Asbestos Ban In The Netherlands

The Netherlands has ordered all asbestos roofs to be removed by 2024. Since the ban of asbestos 22 years ago, officials have continued to eliminate the dangerous material from the country’s infrastructures. But most recently  they have set a strict deadline, all asbestos roofing must be removed by January 1, 2024, giving homeowners and officials just over 7 years to get the job done.

The ban of asbestos roofing only applies to the exterior asbestos containing materials such as corrugated sheets and slate roof. It is the hopes that the ban will prevent exposure among citizens. Wilma Mansveld, the former Undersecretary for Infrastructure and Environment cites deteriorating roofs and recent fires for the banning of asbestos material. In fact, there has been a slew of recent fires which have caused asbestos particles to end up in residential areas. This combined with inclement weather such as hail or high winds also leads to the deterioration and overtime spread of this toxic material.

Mansveld also adds “we have to take this risk seriously and tackle it. I want to prevent people from being exposed to asbestos fibers”. One of the main concerns among Netherlands officials is that many of the residents don’t understand the dangers of this material. Some people believe that since asbestos was originally banned back in 1994 that asbestos is no longer a danger but they are wrong. The previous ban only applied to the trade, storage and use of asbestos, but the material was still common in older buildings.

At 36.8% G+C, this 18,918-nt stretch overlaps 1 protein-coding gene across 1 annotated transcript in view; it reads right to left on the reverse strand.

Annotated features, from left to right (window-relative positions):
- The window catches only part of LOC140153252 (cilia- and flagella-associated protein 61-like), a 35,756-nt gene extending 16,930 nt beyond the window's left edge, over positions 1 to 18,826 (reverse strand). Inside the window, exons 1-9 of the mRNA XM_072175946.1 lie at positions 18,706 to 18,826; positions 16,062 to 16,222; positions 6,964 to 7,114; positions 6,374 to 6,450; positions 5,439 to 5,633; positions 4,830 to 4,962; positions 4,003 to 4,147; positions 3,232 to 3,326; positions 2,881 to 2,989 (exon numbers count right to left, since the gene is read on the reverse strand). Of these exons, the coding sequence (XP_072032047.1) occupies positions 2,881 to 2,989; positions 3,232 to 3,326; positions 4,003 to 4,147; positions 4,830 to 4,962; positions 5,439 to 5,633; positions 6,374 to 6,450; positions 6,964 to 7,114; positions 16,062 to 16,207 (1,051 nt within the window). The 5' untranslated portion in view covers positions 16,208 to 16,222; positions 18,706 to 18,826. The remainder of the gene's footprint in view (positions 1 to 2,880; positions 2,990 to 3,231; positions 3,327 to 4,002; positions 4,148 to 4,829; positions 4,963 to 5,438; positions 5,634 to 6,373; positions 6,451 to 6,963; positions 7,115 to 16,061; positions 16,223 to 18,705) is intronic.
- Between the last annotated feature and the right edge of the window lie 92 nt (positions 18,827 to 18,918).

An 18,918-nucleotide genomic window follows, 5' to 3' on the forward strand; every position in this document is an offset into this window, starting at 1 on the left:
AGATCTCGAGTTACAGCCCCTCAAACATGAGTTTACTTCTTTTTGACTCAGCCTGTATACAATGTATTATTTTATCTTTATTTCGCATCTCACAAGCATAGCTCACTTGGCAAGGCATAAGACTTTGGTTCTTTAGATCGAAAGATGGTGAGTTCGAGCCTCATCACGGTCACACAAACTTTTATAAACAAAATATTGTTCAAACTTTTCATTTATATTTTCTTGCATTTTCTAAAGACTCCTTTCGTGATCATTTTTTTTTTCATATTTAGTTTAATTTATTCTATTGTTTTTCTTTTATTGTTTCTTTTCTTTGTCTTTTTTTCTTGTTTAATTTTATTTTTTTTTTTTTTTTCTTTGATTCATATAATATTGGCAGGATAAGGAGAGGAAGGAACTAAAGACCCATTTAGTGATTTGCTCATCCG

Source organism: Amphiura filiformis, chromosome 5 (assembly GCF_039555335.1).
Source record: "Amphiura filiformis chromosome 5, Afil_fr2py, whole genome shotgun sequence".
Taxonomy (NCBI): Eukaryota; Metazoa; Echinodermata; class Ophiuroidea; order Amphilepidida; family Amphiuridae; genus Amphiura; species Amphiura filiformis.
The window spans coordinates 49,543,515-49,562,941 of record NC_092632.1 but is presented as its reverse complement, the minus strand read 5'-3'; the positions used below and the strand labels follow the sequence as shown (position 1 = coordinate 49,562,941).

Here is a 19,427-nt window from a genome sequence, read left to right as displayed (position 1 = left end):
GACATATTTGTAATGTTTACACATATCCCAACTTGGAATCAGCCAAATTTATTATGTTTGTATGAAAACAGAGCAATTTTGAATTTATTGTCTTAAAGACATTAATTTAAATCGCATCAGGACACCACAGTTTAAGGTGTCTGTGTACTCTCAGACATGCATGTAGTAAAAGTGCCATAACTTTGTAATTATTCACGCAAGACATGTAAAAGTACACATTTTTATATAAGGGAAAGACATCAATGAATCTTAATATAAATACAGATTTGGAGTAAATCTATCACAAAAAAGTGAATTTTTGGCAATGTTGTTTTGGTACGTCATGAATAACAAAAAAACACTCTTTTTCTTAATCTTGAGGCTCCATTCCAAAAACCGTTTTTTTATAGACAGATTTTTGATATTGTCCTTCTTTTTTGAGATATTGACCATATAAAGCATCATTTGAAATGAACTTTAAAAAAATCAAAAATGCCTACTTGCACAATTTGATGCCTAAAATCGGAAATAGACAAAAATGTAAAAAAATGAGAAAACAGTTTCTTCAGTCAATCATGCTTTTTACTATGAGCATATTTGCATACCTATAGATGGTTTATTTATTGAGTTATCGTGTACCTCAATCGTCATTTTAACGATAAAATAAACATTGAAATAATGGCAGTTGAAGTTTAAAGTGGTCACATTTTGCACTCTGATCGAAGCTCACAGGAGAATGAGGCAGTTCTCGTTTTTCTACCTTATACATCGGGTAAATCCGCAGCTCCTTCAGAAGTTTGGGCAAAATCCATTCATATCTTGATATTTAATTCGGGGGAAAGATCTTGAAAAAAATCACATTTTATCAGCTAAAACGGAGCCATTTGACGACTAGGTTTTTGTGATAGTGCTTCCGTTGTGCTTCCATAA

Mesothelioma is a growing problem in the Netherlands, with a reported 481 deaths in 2010. It is believed that awareness of this disease and other asbestos related diseases is low in the Netherlands especially among young people. In fact, many young people don’t even know the signs of asbestos or how to identify it. One of the fears is that many residents do not bother to find out if their home is contaminated and when they do find out they are more concerned about the cost of removing it than the potential hazards.


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